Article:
Above is Samed Rizvi at the 2019 NASA Championships Presented by Toyo Tires setting the TT5 lap record and securing the TT5 Championship.

What are the small things you can do throughout the day to maximize the car?

I run MCS double adjustable shocks and Karcepts sway bars on the car. I have a lot of adjustability, but once the car was dialed in, I did not adjust much throughout the season. I monitor tire pressures throughout the day, but avoid making changes to sway bar and suspension settings. I try to drive around any issues I feel on track rather than trying to chase settings. I spent a considerable amount of time dialing in the car and getting it where I wanted it, so I avoid making any setup changes to it at the track. There is a limited amount of time at the track during a TT weekend, so I try not to risk getting it wrong with setup changes and wasting a timed session. The adjustments I make are mostly to my driving to get the car to do what I want it to do.

How do you keep tabs on your competition?

I don’t really keep tabs, per se, on the competition other than watching their times on RaceHero during the weekend. I run a build thread and share my notes with all my competitors. I also offer coaching, data and video to everyone in the class and anyone else who asks. I think TT5 in NASA Mid-Atlantic is the largest and most competitive in the country. After every weekend, we all share our data so we all know what each other is doing. We also have a great ST5/TT5 group chat with NASA Mid-Atlantic, Great Lakes, and Northeast drivers. In between making fun of each other, we share what we are doing with our cars and answer questions. We all share everything so there is no need to really tabs on anyone.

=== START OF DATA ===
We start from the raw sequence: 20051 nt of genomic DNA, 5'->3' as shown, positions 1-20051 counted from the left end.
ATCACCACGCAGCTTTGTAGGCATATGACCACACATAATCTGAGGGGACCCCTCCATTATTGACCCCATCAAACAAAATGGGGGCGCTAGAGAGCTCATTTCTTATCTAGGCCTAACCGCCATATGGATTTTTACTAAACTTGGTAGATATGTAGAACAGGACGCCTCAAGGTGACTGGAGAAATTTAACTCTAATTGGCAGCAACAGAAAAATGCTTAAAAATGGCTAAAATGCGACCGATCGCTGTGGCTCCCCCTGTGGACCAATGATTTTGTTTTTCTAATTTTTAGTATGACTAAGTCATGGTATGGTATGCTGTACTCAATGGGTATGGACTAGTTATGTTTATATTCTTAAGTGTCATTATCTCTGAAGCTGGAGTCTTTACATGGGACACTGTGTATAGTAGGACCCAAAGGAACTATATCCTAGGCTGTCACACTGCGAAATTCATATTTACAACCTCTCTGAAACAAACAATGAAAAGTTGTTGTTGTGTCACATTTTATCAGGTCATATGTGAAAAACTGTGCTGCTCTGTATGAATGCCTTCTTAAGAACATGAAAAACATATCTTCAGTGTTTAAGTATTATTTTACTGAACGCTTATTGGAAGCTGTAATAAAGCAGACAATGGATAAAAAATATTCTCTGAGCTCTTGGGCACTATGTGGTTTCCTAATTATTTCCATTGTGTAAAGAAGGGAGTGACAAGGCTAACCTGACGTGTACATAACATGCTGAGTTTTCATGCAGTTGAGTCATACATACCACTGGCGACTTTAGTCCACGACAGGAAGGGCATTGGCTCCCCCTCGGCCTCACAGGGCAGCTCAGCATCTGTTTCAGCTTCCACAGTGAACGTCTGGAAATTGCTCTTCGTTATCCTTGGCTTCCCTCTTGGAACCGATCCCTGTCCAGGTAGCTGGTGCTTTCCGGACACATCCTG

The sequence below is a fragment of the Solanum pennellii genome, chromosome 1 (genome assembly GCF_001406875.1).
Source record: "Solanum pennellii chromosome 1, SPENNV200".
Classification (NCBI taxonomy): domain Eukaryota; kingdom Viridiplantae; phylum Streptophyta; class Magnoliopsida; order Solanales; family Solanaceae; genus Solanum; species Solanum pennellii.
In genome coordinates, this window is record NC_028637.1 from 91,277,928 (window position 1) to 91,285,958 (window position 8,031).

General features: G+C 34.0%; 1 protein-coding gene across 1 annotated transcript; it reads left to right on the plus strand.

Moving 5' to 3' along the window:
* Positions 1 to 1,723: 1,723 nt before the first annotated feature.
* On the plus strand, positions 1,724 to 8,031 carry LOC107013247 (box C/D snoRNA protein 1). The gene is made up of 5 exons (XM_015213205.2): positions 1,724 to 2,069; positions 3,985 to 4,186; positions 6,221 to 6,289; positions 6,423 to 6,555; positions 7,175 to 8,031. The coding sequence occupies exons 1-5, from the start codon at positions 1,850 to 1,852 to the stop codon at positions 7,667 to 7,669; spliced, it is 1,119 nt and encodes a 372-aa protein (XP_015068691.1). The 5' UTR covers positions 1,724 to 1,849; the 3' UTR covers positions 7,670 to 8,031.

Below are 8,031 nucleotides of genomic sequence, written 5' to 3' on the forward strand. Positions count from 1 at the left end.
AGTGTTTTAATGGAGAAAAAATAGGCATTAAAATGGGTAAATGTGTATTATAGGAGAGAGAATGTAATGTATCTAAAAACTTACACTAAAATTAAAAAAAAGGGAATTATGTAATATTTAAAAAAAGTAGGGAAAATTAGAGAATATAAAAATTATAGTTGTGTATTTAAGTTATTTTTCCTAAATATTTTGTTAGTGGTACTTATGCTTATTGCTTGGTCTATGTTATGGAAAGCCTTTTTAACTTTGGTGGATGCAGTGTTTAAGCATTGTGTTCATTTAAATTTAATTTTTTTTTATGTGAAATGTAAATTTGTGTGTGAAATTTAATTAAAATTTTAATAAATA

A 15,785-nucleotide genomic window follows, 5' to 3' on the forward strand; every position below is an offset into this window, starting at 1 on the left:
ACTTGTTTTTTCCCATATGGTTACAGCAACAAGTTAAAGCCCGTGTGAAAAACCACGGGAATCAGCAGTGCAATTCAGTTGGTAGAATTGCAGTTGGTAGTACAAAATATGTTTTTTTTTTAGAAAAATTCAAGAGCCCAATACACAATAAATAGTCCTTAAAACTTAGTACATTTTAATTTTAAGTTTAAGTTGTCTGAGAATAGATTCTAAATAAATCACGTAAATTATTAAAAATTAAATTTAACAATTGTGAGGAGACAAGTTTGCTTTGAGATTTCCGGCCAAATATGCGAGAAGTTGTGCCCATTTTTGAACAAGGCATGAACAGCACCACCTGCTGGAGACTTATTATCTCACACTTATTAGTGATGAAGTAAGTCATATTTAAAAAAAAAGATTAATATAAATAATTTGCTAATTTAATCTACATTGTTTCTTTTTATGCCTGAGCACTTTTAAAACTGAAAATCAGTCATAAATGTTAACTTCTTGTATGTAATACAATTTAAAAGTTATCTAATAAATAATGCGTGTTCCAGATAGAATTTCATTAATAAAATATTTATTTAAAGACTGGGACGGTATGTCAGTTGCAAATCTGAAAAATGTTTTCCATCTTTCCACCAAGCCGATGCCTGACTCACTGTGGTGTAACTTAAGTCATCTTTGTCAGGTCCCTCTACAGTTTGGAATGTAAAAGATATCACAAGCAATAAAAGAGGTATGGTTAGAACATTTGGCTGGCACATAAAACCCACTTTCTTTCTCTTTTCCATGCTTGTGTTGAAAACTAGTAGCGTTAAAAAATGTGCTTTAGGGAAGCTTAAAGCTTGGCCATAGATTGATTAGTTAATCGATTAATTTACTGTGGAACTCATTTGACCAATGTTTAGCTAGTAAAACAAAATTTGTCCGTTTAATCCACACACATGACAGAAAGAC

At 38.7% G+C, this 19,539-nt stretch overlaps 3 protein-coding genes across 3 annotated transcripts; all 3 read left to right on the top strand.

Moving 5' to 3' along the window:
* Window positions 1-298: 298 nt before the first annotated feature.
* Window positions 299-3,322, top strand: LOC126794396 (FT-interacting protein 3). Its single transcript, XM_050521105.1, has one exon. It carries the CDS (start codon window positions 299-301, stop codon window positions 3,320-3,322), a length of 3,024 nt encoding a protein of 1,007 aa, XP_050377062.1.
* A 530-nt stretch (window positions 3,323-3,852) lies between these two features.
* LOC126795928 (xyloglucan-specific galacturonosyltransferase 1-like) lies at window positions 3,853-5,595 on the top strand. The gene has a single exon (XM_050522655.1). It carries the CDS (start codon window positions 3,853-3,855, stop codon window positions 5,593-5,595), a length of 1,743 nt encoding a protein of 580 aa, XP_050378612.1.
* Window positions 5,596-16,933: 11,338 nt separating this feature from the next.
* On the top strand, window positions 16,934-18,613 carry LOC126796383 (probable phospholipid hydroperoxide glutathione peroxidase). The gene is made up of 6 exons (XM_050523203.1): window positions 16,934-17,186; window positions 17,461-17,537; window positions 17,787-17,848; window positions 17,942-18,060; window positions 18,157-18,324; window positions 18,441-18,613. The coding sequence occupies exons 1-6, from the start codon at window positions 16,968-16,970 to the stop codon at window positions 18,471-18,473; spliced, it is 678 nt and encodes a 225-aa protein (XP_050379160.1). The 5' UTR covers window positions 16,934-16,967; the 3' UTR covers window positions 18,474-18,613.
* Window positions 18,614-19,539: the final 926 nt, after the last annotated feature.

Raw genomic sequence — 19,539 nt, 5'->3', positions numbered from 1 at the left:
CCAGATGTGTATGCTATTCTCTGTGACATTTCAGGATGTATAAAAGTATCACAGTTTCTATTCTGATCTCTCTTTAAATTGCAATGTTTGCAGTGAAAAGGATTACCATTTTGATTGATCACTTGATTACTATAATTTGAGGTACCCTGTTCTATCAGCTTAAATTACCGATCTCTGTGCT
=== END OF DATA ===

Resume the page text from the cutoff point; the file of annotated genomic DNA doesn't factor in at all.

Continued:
What role did car construction play in your success in this year’s championships?

My car’s construction played a really big role in my success. Mechanical failures during race weekends are a major distraction and take time away from focusing on driving. Because of this, I thoroughly inspect my car and run a strict maintenance schedule.

To avoid failures, I replace things well before they are due. Every bolt is looked at, hubs are inspected, rubber boots are checked, and any problems are addressed every single weekend without exception. I’ve never had a DNF because of this, and other than a few cracked rotors, I’ve never had a mechanical failure at the track.

I built the car to the maximum extent of the rules in the way I best saw fit. My build theory was to focus on the best braking and cornering components, run max power, and take whatever weight necessary to accommodate those things, and it worked. The P2 S2000 ran lower power and a lower weight and finished only .05 seconds behind me. The P3 E36 M3 ran decent power, midweight, and finished only .1 seconds behind. The top five were only .5 seconds apart and included an E36 M3, Toyota FRS, E46, and two S2000s. This really shows how well the NASA class rules work and why power-to-weight classing is the answer in equalizing competition

What role does car preparation play in your success, in general?

Car preparation is the key to success in any form of racing. People often make fun of me that I polish and wax my racecar like a show car. I am a firm believer that the outside appearance of someone’s car tells a lot about the level of preparation under the hood. Rarely do you see poorly kept cars on the podium. Other than my thorough maintenance and inspection schedule, I really try to focus on driving as much as possible. This involves reading racing literature, studying videos and data, listening to podcasts, and visualizing.